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Hastings' Dictionary of the New Testament
The term ‘Jew’ (Heb. יְהוּדִי, Gr. Ἰουδαῖος) originally signified an inhabitant of the province of Judaea , or, more strictly, a member of the tribe of Judah in contrast with the people of the Northern Kingdom of the ten tribes. After the Babylonian captivity, however, the term was applied to any member of the ancient race of Israel, wherever settled and to whatever tribe he may have belonged. Josephus, referring to Nehemiah, use of the term in addressing the returned exiles, says: ‘That is the name they are called by from the day that they came up from Babylon, which [name] is taken from the tribe of Judah, which came first to these places; and thence both they and the country gained that appellation’ (Ant. xi. v. 7).
The name is almost always regarded as a purely racial designation, marking off all who belonged to the ancient nation; but as the nation was distinguished from the heathen world by its religious views, the term came to signify one who was separated not only by race but by religion from the rest of mankind. The Jew himself preferred to be called an ‘Israelite,’ as the latter was the name of national honour and privilege (cf. article Israel), and we find ‘Jew’ to be the designation usually applied by foreigners to members of the Chosen People.
In the NT the term is found applied to those who belonged to the ancient race in contrast with various other groups or classes of men. The Jews themselves divided the whole world into Jews and Gentiles; and we find the Apostle Paul using this contrast in speaking of God’s judgment on sin: ‘tribulation and anguish, upon every soul of man that doeth evil, of the Jew first, and also of the Gentile’ (Romans 2:9). Again the term is used in contrasting Jews and Samaritans (John 4:9), the latter being descended from the mixed race of ancient Israelites and the settlers introduced by the Assyrian conquerors (cf. 2 Kings 17:24-41).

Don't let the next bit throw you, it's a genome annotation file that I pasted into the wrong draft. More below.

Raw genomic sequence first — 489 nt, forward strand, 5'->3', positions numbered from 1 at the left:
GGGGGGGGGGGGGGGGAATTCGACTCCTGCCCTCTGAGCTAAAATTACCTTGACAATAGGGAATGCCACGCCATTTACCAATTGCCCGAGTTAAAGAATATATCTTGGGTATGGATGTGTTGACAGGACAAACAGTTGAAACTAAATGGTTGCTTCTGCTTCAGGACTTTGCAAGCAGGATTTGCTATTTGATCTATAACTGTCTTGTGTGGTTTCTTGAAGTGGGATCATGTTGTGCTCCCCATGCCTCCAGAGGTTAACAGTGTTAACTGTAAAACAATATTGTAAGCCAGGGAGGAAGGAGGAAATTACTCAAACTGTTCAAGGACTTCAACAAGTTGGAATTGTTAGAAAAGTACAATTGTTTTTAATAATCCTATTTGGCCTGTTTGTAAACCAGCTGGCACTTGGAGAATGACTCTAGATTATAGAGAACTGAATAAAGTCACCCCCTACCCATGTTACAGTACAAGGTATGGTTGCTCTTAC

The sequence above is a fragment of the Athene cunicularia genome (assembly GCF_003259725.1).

The Jew is also contrasted with the proselyte who was a Jew by his adopted religious beliefs, but not by birth (Acts 2:10). In the Fourth Gospel we find the term ‘Jews’ applied to those who opposed the teaching of Jesus, as contrasted with believers in Christ, whatever their nationality might be; but generally the Jewish rulers seem to be indicated by the name in this Gospel. Thus ‘the Jews’ censure the man for carrying his bed on the Sabbath (Acts 5:10), and contend with the man born blind (Acts 9:22). Perhaps this usage of the Fourth Gospel arose from the influence of later times, when the Jews, and especially the Jewish authorities, were bitterly opposed to the teaching of Jesus. In the other parts of the NT the term is never used in contrast with believers in Christ. Thus in Galatians 2:13 ‘the Jews’ are the Christians of Jewish race. In the Epistle to the Romans (Romans 2:28-29) we find a distinction made between a Jew who is such outwardly and a Jew who is such inwardly. Here, as also in Romans 3:1, the Apostle uses the term ‘Jew,’ where we should naturally expect to find ‘Israelite,’ to designate a member of the Chosen People as a recipient of special Divine favour. Some who belong to the Jewish race are not spiritually partakers of the blessings which attach to it. In the passage where the writer of the Apocalypse (Revelation 2:9; Revelation 3:9) speaks of those ‘who say they are Jews, and are not, but are the synagogue of Satan,’ he may be referring to men who made a false claim to belong to the Jewish nation, or to Jews by race who were far from belonging to the true Israel of God.